In 2018, Washington lawmakers passed a law prohibiting employers from requiring an employee or applicant, as a condition of employment, to sign any agreement that prevents the disclosure of alleged incidents of sexual assault or sexual harassment in the workplace (RCW 49.44.210). The law carved out an exception, however, allowing for nondisclosure provisions to be included in settlement agreements. See Lane Powell’s previous legal update found here.
In 2022, the Washington Legislature went much further in its effort to promote free and unfettered discussion of alleged instances of discrimination and harassment, even when an employer has paid to settle the claims. On March 24, 2022, Governor Inslee signed into law ESHB 1795, which repeals the 2018 law and adds broader prohibitions. The new law expands the scope of claims that cannot be tied to nondisclosure agreements and also removes the settlement agreement exception. Important aspects of this law include:
The law specifies that any existing nondisclosure or non-disparagement agreements entered into at the outset of or during the course of employment before the passage of the law are void and unenforceable, and any attempt to enforce such provisions or agreements (which are now prohibited) is a violation of the new law. This retroactivity does not apply to a nondisclosure or non-disparagement provision in an existing settlement agreement.
Violations are subject to a minimum $10,000 penalty, as well as reasonable attorneys’ fees and costs the individual incurs in any civil suit filed under the new law.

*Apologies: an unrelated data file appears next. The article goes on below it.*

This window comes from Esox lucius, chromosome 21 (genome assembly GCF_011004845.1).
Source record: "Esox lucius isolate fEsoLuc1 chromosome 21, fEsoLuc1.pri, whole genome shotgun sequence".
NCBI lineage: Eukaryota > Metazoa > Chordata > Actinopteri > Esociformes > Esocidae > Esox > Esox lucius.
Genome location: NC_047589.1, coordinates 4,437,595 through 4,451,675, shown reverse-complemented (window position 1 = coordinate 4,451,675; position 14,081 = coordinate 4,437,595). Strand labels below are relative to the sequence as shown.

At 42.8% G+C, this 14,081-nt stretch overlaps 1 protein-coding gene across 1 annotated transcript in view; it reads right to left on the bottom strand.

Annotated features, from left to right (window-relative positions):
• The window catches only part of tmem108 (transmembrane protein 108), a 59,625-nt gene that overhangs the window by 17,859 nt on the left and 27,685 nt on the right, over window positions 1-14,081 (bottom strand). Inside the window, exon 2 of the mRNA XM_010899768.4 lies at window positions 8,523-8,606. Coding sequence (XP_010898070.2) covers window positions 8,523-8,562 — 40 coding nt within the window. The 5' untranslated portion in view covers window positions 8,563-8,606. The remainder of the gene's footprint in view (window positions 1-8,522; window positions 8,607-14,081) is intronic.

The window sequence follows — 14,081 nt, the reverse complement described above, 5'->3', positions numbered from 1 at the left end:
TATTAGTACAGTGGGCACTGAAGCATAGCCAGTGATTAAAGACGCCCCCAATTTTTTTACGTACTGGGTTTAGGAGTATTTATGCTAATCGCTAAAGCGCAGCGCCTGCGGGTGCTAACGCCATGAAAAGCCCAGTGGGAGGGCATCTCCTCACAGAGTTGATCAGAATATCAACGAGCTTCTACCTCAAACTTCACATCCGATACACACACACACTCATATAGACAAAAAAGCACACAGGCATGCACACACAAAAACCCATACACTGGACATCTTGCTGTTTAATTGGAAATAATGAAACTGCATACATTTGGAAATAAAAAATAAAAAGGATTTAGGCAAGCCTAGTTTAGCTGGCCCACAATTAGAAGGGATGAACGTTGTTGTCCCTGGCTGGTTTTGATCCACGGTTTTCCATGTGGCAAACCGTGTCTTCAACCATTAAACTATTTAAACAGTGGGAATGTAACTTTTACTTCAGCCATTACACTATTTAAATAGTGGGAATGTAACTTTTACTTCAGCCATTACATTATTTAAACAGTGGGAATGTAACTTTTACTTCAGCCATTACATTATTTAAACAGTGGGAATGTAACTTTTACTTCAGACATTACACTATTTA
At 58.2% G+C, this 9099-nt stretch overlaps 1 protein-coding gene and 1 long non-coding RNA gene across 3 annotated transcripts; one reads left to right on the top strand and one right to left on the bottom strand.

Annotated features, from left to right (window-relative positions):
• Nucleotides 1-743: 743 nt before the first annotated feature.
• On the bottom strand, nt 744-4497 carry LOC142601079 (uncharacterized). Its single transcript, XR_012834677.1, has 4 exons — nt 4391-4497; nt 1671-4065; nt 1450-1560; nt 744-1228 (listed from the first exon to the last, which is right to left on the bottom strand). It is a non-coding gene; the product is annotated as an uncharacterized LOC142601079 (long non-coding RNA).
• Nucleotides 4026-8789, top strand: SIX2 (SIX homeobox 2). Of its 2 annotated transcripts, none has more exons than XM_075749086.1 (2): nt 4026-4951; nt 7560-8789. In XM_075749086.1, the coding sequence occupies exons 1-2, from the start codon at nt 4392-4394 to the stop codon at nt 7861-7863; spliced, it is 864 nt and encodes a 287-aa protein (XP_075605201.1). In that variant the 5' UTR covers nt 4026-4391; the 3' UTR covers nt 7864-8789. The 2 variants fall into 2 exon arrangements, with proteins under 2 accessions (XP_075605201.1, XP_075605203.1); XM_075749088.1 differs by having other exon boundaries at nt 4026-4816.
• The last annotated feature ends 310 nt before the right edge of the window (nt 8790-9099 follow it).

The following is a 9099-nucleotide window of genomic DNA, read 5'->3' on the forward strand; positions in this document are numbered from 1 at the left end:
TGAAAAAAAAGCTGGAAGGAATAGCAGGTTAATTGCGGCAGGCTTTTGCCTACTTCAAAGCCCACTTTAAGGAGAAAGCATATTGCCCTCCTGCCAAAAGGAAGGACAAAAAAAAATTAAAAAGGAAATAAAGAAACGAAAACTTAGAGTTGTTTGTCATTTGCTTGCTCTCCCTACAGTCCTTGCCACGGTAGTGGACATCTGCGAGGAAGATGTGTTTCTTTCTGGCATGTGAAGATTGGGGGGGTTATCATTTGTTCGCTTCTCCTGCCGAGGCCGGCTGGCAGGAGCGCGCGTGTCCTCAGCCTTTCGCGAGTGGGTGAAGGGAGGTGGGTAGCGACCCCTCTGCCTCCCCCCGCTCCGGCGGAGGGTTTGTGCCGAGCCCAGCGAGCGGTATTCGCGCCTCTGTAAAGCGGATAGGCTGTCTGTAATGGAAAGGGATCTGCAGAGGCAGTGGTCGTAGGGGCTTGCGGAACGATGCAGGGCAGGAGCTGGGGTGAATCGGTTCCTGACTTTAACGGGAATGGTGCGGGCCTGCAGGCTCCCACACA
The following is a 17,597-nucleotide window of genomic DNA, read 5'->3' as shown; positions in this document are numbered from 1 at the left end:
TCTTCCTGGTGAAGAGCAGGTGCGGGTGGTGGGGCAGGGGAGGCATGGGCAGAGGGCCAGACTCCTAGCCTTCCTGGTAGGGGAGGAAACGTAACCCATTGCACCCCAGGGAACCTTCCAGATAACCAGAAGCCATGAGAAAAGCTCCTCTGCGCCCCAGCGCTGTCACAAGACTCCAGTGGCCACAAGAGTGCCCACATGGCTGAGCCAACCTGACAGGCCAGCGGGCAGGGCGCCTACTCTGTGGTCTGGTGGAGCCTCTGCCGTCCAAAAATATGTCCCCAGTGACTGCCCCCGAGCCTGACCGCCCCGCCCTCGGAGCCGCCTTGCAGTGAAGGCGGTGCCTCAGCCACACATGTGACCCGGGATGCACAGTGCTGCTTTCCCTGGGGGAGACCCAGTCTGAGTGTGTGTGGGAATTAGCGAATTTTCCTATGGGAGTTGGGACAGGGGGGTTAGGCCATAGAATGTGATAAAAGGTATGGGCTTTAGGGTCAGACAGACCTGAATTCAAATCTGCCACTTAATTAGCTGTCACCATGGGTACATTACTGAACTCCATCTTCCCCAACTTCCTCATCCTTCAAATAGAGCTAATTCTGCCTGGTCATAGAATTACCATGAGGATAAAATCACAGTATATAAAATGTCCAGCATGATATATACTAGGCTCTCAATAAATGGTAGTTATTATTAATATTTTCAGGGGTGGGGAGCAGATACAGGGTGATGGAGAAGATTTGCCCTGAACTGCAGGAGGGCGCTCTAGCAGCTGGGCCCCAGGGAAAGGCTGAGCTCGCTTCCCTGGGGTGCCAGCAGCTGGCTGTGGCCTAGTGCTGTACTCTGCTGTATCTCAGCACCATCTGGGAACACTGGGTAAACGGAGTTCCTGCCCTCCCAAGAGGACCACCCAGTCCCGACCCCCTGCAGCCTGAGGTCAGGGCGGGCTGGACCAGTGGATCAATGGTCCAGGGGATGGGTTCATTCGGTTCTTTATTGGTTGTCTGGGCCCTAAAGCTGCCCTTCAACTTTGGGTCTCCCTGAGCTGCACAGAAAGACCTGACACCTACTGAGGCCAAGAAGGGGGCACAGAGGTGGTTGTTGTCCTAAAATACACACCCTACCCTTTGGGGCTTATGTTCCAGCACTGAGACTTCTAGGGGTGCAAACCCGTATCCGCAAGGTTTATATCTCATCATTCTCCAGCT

The new law will take effect on June 8, 2022. On that date, employers must immediately desist from requiring or even requesting (since even requesting amounts to a violation of the law) that employees or applicants enter into nondisclosure or non-disparagement agreements that prohibit disclosure or discussion of the types of conduct listed above. As for existing agreements, an alleged violation of the new law occurs only if an employer tries to enforce a now invalid agreement, so employers, of course, should not attempt to enforce or threaten to enforce existing agreements, other than those that are contained in existing settlement agreements. Importantly, nothing in the new law prohibits or restrains an employer’s ability to require nondisclosure agreements related to proprietary and trade secret information.
In light of these new restrictions, employers should review their standard nondisclosure agreements to ensure that they are properly drafted in compliance with Washington’s new law and other applicable federal and state laws. Employers should consult with counsel before seeking to enforce any prior nondisclosure agreements. Employers who are settling employment claims should consider the impact of this and other laws regarding confidentiality, including federal tax laws. You can view our legal update regarding this topic here.
Lane Powell’s team of labor and employment attorneys is here to help your organization comply with state and local laws, and develop and implement the strategy that supports your business and your employees. For more information, contact Callie Castillo or Beth Joffe. Keep up-to-date by subscribing to Lane Powell’s Legal Updates.
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